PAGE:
Brian Williams should win a Clio Award for his unintentionally hilarious fifteen-second self-promoting spot that ran during Tuesday's Nightly News. The spot begins with a shot of Brian, who, in his most earnest and anchorly voice, tells us, "We're given a half-hour every night and we're handed the world, we're handed the nation, we're handed everything that went on today. It's a global conversation." As he says this, we see images of the Japanese earthquake, Osama bin Laden, President Obama, Savannah Guthrie, Richard Engel, Lester Holt, Stephanie Gosk, Khaddafy and others. And Brian. Lots of shots of Brian. I'm curious: Why wasn't Jim Miklaszewski, Andrea Mitchell or Mark Potter included in this spot? I guess they just weren't important enough.
A half-hour every night? Does Brian know anything about his broadcast? When the commercials are removed, Nightly News is a 22-minute broadcast. How on earth does Brian come up with "a half-hour every night"? And is he kidding about being "handed the world"? Brian hates reporting foreign news. He rarely covers anything that goes on outside the U.S. The reason for that is obvious: Ratings. As Brian well knows, sappy, tear-jerker domestic stories bring in much higher ratings than foreign stories. For example, Brian knows that his shameless continued exploitation of the tornado in Joplin will give him much higher ratings than reporting about Ratko Mladic. Mladic is one of the worst war criminals in recent history. He killed 10 times as many people as Osama bin Laden. But Brian knows that most Americans aren't interested in hearing about someone whose name they can't pronounce who comes from a region that most Americans can't even find on a map. That's why the Mladic story was buried in the second half of Thursday's broadcast. And that's why Brian did not even bother to mention Mladic on Friday's broadcast. Fortunately, there are responsible news sources like CBS, BBC World News and Deutsche Welle News. All of these networks led with the Mladic story on Thursday and reported it again on Friday. Not Brian. One and done. By the way, Brian really should take a few minutes before the broadcast to familiarize himself with the reports that will be airing that night. In a promo before the Mladic story, Brian told us that "he gave up without a struggle, without even reaching for his weapon." But moments later, Martin Fletcher said, "At dawn, Serb SWAT teams move in on a village house two hours from the capital. Inside, Ratko Mladic with two pistols." Maybe Brian doesn't think that pistols count as weapons. He should check with his pals at the NRA.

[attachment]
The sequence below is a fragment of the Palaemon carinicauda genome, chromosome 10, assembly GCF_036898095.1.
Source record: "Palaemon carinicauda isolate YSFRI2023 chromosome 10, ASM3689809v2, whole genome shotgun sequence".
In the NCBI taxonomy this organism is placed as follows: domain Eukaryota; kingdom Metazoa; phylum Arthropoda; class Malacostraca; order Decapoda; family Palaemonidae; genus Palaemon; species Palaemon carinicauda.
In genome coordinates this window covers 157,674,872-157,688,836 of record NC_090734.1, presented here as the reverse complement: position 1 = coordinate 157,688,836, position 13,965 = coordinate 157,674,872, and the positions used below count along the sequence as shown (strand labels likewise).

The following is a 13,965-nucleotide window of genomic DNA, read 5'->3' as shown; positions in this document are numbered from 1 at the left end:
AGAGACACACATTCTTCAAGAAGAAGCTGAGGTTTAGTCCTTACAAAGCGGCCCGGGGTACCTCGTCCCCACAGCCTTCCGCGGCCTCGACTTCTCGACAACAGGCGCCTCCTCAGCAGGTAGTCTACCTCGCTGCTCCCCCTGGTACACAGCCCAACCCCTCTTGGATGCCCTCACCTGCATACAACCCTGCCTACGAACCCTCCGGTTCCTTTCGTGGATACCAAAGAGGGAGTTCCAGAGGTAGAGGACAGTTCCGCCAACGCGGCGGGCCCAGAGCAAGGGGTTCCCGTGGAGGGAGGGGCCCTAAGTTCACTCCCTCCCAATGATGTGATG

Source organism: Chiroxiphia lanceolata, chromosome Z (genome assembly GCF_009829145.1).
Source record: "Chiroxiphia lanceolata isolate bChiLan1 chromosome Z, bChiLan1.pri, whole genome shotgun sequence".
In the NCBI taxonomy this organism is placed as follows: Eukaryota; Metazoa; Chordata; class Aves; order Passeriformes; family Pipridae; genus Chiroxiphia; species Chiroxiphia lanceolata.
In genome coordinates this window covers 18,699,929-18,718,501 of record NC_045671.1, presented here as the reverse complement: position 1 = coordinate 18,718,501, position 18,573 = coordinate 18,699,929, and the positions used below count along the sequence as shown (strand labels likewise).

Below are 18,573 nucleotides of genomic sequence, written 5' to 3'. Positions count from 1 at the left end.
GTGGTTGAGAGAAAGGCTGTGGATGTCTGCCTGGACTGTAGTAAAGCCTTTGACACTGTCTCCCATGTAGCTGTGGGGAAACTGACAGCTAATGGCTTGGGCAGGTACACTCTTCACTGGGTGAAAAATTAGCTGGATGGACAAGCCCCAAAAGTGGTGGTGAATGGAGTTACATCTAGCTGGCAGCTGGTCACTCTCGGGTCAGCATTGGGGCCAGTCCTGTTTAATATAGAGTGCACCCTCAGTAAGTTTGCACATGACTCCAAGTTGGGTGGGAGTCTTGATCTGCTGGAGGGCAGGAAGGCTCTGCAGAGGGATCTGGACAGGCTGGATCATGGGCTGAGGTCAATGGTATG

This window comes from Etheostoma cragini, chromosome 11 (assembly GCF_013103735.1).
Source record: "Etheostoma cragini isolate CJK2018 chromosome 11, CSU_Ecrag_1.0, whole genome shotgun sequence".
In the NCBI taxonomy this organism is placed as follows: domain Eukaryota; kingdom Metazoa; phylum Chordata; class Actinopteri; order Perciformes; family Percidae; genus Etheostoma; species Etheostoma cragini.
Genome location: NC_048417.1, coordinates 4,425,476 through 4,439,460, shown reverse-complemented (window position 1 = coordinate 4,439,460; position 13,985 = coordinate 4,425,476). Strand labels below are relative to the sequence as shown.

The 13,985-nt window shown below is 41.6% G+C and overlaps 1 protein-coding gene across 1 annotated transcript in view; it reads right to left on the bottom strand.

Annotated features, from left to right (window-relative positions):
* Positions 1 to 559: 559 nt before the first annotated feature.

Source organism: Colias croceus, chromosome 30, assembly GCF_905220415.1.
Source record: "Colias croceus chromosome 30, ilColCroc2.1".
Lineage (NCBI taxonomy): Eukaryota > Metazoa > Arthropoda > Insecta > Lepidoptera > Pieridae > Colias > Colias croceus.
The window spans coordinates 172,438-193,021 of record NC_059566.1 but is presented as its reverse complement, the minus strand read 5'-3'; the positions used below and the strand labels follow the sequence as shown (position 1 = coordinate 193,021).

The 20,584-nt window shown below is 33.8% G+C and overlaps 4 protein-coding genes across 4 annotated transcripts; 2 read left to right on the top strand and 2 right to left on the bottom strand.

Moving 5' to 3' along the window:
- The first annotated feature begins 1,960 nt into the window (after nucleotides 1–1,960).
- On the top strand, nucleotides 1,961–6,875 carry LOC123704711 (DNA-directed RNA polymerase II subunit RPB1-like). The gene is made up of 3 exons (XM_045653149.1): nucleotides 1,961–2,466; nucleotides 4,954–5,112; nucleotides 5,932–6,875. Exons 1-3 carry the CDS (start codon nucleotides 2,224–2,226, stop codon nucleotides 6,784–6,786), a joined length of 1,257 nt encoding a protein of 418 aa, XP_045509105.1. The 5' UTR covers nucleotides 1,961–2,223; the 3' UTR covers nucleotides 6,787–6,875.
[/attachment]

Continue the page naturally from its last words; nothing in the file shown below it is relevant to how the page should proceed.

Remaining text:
Yes, Brian is well aware that reporting about the tornado in Joplin will bring higher ratings than reporting on Mladic. In fact, Brian must have the same marketing and promotional team as Oprah. Oprah's last show was on Wednesday, May 25. That seems like a strange day for a final show. Why not end on a Friday? Or on the last day of the month? There's a very good reason. May 25 was the last day of the May sweeps period, when ratings are measured to use in determining future ad rates charged by networks. Oprah timed her show to end on the last day of the sweeps period in order to maximize her ratings and to maximize the revenue for ABC. Similarly, Brian spent Monday and Tuesday in Joplin. Like Oprah, he did this because it was the end of the sweeps period and he wanted to maximize his ratings and maximize NBC's ad revenue. Brian spent a lot of time this week on stories about Joplin. Telling us how many people died. But he didn't say it that way. He kept referring to them as "lost souls". Because that's more emotional. And Brian knows that emotion earns higher ratings than reporting. And he told us over and over and over that he used to live in Joplin. Again, emotion equals ratings. On Wednesday, he spent four minutes shamelessly and grotesquely exploiting a poor woman whose husband had died in the tornado. All for ratings. Make no mistake--Brian is a master self-promoter, just like Donald Trump and Oprah. Maybe Brian should take a cue from Oprah and start a TV network. But instead of calling it OWN, he could call it EGO.